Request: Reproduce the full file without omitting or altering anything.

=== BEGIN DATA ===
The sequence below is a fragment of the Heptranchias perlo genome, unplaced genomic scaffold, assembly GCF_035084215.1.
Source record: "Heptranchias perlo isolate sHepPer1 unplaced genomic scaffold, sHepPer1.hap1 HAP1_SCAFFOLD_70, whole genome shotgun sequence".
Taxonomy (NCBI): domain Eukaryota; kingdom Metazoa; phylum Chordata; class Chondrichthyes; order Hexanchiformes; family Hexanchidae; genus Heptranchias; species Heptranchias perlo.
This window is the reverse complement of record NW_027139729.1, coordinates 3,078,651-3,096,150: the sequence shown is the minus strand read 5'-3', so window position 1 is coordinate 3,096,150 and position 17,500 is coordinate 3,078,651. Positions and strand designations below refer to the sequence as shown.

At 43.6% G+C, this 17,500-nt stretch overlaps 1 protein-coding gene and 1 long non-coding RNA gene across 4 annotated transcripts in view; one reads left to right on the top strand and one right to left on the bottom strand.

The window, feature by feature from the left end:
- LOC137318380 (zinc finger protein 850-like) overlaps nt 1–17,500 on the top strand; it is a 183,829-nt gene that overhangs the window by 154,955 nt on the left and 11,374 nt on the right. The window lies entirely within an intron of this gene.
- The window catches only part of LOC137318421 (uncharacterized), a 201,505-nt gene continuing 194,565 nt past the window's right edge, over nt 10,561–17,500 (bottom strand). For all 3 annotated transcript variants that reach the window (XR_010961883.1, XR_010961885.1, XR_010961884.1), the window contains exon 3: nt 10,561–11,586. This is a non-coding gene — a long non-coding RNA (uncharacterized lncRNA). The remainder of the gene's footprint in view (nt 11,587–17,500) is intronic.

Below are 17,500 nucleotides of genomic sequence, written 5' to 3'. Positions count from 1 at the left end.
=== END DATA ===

The sequence below is a fragment of the Heptranchias perlo genome, unplaced genomic scaffold, assembly GCF_035084215.1.
Source record: "Heptranchias perlo isolate sHepPer1 unplaced genomic scaffold, sHepPer1.hap1 HAP1_SCAFFOLD_70, whole genome shotgun sequence".
Taxonomy (NCBI): domain Eukaryota; kingdom Metazoa; phylum Chordata; class Chondrichthyes; order Hexanchiformes; family Hexanchidae; genus Heptranchias; species Heptranchias perlo.
This window is the reverse complement of record NW_027139729.1, coordinates 3,078,651-3,096,150: the sequence shown is the minus strand read 5'-3', so window position 1 is coordinate 3,096,150 and position 17,500 is coordinate 3,078,651. Positions and strand designations below refer to the sequence as shown.

At 43.6% G+C, this 17,500-nt stretch overlaps 1 protein-coding gene and 1 long non-coding RNA gene across 4 annotated transcripts in view; one reads left to right on the top strand and one right to left on the bottom strand.

The window, feature by feature from the left end:
- LOC137318380 (zinc finger protein 850-like) overlaps nt 1–17,500 on the top strand; it is a 183,829-nt gene that overhangs the window by 154,955 nt on the left and 11,374 nt on the right. The window lies entirely within an intron of this gene.
- The window catches only part of LOC137318421 (uncharacterized), a 201,505-nt gene continuing 194,565 nt past the window's right edge, over nt 10,561–17,500 (bottom strand). For all 3 annotated transcript variants that reach the window (XR_010961883.1, XR_010961885.1, XR_010961884.1), the window contains exon 3: nt 10,561–11,586. This is a non-coding gene — a long non-coding RNA (uncharacterized lncRNA). The remainder of the gene's footprint in view (nt 11,587–17,500) is intronic.

Below are 17,500 nucleotides of genomic sequence, written 5' to 3'. Positions count from 1 at the left end.